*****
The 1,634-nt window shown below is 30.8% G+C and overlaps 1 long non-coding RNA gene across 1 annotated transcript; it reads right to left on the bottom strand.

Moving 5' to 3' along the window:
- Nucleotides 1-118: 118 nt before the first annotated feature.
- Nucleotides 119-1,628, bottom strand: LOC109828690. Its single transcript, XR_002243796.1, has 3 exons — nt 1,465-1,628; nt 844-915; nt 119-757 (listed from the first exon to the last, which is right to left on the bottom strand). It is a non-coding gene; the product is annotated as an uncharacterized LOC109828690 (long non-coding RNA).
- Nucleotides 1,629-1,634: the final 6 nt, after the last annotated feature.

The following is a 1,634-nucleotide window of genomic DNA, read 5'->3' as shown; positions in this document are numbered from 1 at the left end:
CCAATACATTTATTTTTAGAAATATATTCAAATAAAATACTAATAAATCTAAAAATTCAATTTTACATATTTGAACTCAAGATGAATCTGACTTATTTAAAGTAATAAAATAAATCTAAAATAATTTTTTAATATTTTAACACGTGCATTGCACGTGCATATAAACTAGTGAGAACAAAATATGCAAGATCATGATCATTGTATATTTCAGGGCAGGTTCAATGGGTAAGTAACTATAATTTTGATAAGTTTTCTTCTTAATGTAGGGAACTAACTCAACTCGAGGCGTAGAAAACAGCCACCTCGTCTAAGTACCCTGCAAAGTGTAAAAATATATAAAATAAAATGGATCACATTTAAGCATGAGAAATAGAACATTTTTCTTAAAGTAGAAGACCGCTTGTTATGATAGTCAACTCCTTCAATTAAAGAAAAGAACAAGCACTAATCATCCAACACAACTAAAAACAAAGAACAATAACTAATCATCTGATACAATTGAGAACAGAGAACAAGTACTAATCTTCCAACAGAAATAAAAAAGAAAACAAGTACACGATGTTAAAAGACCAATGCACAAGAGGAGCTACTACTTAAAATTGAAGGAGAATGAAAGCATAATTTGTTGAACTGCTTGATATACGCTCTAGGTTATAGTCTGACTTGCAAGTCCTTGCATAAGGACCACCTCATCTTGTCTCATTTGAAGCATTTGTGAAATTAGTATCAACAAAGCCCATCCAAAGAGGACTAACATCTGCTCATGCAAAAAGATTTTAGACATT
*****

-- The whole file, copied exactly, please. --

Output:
The 1,634-nt window shown below is 30.8% G+C and overlaps 1 long non-coding RNA gene across 1 annotated transcript; it reads right to left on the bottom strand.

Moving 5' to 3' along the window:
- Nucleotides 1-118: 118 nt before the first annotated feature.
- Nucleotides 119-1,628, bottom strand: LOC109828690. Its single transcript, XR_002243796.1, has 3 exons — nt 1,465-1,628; nt 844-915; nt 119-757 (listed from the first exon to the last, which is right to left on the bottom strand). It is a non-coding gene; the product is annotated as an uncharacterized LOC109828690 (long non-coding RNA).
- Nucleotides 1,629-1,634: the final 6 nt, after the last annotated feature.

The following is a 1,634-nucleotide window of genomic DNA, read 5'->3' as shown; positions in this document are numbered from 1 at the left end:
CCAATACATTTATTTTTAGAAATATATTCAAATAAAATACTAATAAATCTAAAAATTCAATTTTACATATTTGAACTCAAGATGAATCTGACTTATTTAAAGTAATAAAATAAATCTAAAATAATTTTTTAATATTTTAACACGTGCATTGCACGTGCATATAAACTAGTGAGAACAAAATATGCAAGATCATGATCATTGTATATTTCAGGGCAGGTTCAATGGGTAAGTAACTATAATTTTGATAAGTTTTCTTCTTAATGTAGGGAACTAACTCAACTCGAGGCGTAGAAAACAGCCACCTCGTCTAAGTACCCTGCAAAGTGTAAAAATATATAAAATAAAATGGATCACATTTAAGCATGAGAAATAGAACATTTTTCTTAAAGTAGAAGACCGCTTGTTATGATAGTCAACTCCTTCAATTAAAGAAAAGAACAAGCACTAATCATCCAACACAACTAAAAACAAAGAACAATAACTAATCATCTGATACAATTGAGAACAGAGAACAAGTACTAATCTTCCAACAGAAATAAAAAAGAAAACAAGTACACGATGTTAAAAGACCAATGCACAAGAGGAGCTACTACTTAAAATTGAAGGAGAATGAAAGCATAATTTGTTGAACTGCTTGATATACGCTCTAGGTTATAGTCTGACTTGCAAGTCCTTGCATAAGGACCACCTCATCTTGTCTCATTTGAAGCATTTGTGAAATTAGTATCAACAAAGCCCATCCAAAGAGGACTAACATCTGCTCATGCAAAAAGATTTTAGACATT